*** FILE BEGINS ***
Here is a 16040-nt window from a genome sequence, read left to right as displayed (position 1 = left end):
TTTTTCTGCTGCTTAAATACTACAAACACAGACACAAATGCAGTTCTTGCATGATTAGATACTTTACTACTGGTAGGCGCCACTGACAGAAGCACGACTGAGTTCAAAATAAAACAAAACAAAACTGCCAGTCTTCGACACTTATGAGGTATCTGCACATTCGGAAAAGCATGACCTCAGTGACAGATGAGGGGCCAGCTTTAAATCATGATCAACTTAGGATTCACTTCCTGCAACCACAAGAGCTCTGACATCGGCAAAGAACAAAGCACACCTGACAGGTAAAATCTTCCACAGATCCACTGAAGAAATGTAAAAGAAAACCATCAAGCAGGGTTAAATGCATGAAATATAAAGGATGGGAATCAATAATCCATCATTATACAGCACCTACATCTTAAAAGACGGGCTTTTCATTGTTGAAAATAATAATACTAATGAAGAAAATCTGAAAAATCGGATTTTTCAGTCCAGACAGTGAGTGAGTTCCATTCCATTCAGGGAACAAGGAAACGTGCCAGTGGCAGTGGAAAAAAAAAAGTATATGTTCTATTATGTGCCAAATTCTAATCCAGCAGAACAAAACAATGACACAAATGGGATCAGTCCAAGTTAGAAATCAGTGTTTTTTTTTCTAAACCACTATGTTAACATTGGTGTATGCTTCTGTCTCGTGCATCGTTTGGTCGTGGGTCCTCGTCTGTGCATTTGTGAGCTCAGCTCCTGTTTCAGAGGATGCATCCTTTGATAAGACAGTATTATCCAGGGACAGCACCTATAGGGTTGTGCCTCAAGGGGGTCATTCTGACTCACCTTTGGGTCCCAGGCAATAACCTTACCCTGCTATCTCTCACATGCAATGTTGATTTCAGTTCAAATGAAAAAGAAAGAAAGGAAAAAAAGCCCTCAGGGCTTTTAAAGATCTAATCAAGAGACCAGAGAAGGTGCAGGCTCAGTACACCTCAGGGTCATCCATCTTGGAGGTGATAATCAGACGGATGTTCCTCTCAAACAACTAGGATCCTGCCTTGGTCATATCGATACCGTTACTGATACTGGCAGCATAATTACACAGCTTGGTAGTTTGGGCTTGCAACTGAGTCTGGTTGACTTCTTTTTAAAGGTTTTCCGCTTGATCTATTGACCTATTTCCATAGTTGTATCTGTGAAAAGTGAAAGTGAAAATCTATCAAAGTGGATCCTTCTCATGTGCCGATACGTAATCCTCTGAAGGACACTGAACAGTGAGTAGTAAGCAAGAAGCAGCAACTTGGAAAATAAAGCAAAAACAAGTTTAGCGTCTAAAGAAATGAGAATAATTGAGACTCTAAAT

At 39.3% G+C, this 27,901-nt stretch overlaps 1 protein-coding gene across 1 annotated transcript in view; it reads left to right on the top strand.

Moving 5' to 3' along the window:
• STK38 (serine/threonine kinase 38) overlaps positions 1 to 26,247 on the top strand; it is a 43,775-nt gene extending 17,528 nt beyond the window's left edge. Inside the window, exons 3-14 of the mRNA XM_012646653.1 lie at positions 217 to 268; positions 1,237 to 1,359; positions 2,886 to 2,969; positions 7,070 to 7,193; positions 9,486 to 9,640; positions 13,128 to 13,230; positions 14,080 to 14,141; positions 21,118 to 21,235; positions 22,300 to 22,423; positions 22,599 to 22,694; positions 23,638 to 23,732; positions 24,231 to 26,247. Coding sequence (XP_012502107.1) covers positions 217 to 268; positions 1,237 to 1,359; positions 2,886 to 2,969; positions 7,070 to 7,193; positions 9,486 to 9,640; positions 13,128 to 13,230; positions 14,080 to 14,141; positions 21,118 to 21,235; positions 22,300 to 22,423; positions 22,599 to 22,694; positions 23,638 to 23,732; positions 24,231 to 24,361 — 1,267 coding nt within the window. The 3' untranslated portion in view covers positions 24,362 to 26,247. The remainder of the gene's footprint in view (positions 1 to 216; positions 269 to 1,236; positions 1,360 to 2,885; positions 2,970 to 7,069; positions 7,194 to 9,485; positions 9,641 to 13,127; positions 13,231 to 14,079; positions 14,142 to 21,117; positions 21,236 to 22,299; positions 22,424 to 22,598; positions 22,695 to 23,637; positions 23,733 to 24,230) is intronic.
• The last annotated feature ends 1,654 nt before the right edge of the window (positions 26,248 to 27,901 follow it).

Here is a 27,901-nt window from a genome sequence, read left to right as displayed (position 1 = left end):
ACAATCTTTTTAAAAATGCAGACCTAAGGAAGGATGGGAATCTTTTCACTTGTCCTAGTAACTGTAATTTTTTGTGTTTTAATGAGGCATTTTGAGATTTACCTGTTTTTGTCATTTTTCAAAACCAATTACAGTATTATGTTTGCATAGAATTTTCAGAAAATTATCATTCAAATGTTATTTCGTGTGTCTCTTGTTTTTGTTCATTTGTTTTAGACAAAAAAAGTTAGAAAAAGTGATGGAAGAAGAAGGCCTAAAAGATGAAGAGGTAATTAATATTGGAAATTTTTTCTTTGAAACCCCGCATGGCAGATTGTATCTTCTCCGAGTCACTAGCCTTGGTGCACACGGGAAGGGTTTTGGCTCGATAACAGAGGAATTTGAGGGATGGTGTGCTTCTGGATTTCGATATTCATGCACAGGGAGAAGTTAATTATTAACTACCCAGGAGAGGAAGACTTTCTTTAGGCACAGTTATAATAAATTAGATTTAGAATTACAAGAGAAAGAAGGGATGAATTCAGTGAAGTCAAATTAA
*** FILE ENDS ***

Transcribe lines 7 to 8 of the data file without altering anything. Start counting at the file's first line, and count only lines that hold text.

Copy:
Here is a 27,901-nt window from a genome sequence, read left to right as displayed (position 1 = left end):
ACAATCTTTTTAAAAATGCAGACCTAAGGAAGGATGGGAATCTTTTCACTTGTCCTAGTAACTGTAATTTTTTGTGTTTTAATGAGGCATTTTGAGATTTACCTGTTTTTGTCATTTTTCAAAACCAATTACAGTATTATGTTTGCATAGAATTTTCAGAAAATTATCATTCAAATGTTATTTCGTGTGTCTCTTGTTTTTGTTCATTTGTTTTAGACAAAAAAAGTTAGAAAAAGTGATGGAAGAAGAAGGCCTAAAAGATGAAGAGGTAATTAATATTGGAAATTTTTTCTTTGAAACCCCGCATGGCAGATTGTATCTTCTCCGAGTCACTAGCCTTGGTGCACACGGGAAGGGTTTTGGCTCGATAACAGAGGAATTTGAGGGATGGTGTGCTTCTGGATTTCGATATTCATGCACAGGGAGAAGTTAATTATTAACTACCCAGGAGAGGAAGACTTTCTTTAGGCACAGTTATAATAAATTAGATTTAGAATTACAAGAGAAAGAAGGGATGAATTCAGTGAAGTCAAATTAA